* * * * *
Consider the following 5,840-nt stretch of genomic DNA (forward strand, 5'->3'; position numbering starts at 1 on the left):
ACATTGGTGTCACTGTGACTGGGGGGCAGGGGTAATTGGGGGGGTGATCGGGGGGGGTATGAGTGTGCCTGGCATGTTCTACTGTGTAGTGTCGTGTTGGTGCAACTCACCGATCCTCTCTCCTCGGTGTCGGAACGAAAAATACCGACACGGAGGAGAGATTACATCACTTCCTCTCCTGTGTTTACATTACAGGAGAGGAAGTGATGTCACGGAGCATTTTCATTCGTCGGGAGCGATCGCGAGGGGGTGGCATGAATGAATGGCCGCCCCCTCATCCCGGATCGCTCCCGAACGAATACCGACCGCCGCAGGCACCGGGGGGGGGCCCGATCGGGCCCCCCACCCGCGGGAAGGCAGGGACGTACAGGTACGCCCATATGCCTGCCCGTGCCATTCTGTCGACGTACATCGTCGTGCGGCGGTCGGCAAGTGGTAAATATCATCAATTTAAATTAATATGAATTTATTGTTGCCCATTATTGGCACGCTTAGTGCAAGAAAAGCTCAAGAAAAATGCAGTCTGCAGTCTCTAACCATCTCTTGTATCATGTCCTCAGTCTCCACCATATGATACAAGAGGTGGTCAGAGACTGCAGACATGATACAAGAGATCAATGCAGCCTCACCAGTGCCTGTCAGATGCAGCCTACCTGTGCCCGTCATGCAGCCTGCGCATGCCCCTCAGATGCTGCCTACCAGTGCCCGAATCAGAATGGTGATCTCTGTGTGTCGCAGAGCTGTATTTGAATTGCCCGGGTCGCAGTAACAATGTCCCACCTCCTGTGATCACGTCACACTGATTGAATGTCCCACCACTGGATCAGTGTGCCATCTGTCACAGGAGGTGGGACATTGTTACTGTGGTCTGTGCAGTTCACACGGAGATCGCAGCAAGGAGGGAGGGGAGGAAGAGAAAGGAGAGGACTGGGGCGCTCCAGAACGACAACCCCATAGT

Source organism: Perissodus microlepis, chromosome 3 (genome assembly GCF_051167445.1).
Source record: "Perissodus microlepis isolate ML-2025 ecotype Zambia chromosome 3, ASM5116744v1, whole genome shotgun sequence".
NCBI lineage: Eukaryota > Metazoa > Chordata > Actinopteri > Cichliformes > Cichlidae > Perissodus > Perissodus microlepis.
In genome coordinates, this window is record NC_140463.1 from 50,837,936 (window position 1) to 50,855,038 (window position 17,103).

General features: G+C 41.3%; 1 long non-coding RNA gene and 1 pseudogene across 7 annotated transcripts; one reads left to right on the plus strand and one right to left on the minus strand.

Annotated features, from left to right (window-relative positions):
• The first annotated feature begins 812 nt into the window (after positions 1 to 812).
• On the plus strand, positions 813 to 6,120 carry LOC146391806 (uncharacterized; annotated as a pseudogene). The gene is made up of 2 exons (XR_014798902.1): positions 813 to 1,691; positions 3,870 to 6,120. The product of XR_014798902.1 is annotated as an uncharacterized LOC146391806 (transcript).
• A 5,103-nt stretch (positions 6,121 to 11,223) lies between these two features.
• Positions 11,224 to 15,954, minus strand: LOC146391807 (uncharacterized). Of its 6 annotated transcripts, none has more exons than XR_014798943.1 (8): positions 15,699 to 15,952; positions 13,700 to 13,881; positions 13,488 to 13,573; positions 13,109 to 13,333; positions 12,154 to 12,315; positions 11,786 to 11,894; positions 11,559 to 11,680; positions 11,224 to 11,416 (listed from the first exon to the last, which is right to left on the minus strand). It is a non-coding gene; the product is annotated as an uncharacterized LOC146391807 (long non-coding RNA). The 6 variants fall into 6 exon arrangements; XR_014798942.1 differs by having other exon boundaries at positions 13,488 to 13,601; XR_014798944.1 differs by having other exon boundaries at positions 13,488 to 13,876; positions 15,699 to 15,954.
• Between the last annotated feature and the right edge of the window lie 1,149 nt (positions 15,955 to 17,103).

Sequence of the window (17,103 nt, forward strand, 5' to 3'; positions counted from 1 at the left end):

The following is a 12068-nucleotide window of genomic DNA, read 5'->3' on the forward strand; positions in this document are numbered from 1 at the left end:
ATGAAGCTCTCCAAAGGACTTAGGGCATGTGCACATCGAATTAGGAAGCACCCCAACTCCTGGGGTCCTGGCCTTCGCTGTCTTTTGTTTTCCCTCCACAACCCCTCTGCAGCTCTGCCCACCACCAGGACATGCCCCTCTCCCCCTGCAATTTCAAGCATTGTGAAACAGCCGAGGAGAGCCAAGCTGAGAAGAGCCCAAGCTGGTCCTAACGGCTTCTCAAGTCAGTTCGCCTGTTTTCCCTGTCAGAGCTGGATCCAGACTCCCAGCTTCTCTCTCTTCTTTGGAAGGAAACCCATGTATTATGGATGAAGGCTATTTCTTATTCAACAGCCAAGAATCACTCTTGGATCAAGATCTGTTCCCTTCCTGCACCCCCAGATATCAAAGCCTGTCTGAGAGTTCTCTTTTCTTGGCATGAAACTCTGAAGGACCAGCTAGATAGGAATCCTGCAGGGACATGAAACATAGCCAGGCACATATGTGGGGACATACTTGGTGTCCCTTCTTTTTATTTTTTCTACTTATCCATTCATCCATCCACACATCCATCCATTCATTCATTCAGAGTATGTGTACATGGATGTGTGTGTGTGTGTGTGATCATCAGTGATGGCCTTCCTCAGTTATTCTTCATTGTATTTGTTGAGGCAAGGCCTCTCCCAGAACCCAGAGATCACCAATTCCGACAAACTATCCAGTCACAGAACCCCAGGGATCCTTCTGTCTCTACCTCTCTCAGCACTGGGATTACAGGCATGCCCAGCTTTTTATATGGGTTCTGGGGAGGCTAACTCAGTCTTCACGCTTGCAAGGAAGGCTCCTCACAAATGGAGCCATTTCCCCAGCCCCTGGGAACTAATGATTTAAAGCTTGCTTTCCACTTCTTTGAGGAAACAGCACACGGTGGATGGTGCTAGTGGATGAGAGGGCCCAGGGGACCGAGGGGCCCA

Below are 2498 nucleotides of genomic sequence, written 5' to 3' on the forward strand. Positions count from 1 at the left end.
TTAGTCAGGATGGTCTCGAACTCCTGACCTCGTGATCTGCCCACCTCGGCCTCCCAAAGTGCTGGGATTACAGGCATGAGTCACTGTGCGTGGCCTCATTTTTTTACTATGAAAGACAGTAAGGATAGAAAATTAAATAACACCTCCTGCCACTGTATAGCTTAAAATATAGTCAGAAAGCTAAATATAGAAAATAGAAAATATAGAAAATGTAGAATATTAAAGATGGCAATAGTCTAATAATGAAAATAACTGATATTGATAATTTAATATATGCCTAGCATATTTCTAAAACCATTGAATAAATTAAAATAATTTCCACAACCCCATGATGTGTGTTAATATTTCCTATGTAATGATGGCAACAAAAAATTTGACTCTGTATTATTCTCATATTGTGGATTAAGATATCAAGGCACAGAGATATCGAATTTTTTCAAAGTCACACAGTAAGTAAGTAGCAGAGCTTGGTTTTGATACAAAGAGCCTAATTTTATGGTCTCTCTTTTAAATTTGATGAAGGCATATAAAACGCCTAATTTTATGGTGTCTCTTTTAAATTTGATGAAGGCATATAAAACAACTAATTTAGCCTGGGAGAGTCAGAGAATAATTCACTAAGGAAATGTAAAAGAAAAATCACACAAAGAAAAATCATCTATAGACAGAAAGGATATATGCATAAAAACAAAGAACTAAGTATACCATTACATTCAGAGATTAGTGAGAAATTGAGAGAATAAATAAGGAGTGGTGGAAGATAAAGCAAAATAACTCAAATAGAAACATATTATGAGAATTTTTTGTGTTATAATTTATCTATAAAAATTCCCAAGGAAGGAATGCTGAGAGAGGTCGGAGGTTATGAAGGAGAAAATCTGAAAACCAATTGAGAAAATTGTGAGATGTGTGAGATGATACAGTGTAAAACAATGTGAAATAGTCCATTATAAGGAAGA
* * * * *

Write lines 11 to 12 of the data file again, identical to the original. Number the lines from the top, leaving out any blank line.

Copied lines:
• A 5,103-nt stretch (positions 6,121 to 11,223) lies between these two features.
• Positions 11,224 to 15,954, minus strand: LOC146391807 (uncharacterized). Of its 6 annotated transcripts, none has more exons than XR_014798943.1 (8): positions 15,699 to 15,952; positions 13,700 to 13,881; positions 13,488 to 13,573; positions 13,109 to 13,333; positions 12,154 to 12,315; positions 11,786 to 11,894; positions 11,559 to 11,680; positions 11,224 to 11,416 (listed from the first exon to the last, which is right to left on the minus strand). It is a non-coding gene; the product is annotated as an uncharacterized LOC146391807 (long non-coding RNA). The 6 variants fall into 6 exon arrangements; XR_014798942.1 differs by having other exon boundaries at positions 13,488 to 13,601; XR_014798944.1 differs by having other exon boundaries at positions 13,488 to 13,876; positions 15,699 to 15,954.